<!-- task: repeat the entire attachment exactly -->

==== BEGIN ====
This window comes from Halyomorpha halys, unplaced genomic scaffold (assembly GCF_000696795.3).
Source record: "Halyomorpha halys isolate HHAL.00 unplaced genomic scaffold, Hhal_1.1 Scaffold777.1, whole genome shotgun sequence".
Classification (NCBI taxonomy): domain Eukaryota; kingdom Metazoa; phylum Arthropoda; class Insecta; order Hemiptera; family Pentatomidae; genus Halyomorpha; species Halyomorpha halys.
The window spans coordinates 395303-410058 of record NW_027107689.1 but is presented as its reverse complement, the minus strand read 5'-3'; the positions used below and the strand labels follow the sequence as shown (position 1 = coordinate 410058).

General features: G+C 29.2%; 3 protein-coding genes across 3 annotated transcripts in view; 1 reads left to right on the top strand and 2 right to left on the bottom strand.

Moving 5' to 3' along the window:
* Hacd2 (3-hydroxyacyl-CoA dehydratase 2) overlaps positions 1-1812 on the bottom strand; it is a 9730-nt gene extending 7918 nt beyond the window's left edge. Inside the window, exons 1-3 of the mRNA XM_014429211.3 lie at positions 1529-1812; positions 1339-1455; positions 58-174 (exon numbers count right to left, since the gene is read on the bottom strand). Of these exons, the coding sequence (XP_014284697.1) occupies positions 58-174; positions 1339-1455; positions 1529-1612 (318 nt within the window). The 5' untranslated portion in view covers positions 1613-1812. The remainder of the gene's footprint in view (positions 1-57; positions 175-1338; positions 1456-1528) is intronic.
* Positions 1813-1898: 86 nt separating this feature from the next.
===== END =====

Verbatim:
This window comes from Halyomorpha halys, unplaced genomic scaffold (assembly GCF_000696795.3).
Source record: "Halyomorpha halys isolate HHAL.00 unplaced genomic scaffold, Hhal_1.1 Scaffold777.1, whole genome shotgun sequence".
Classification (NCBI taxonomy): domain Eukaryota; kingdom Metazoa; phylum Arthropoda; class Insecta; order Hemiptera; family Pentatomidae; genus Halyomorpha; species Halyomorpha halys.
The window spans coordinates 395303-410058 of record NW_027107689.1 but is presented as its reverse complement, the minus strand read 5'-3'; the positions used below and the strand labels follow the sequence as shown (position 1 = coordinate 410058).

General features: G+C 29.2%; 3 protein-coding genes across 3 annotated transcripts in view; 1 reads left to right on the top strand and 2 right to left on the bottom strand.

Moving 5' to 3' along the window:
* Hacd2 (3-hydroxyacyl-CoA dehydratase 2) overlaps positions 1-1812 on the bottom strand; it is a 9730-nt gene extending 7918 nt beyond the window's left edge. Inside the window, exons 1-3 of the mRNA XM_014429211.3 lie at positions 1529-1812; positions 1339-1455; positions 58-174 (exon numbers count right to left, since the gene is read on the bottom strand). Of these exons, the coding sequence (XP_014284697.1) occupies positions 58-174; positions 1339-1455; positions 1529-1612 (318 nt within the window). The 5' untranslated portion in view covers positions 1613-1812. The remainder of the gene's footprint in view (positions 1-57; positions 175-1338; positions 1456-1528) is intronic.
* Positions 1813-1898: 86 nt separating this feature from the next.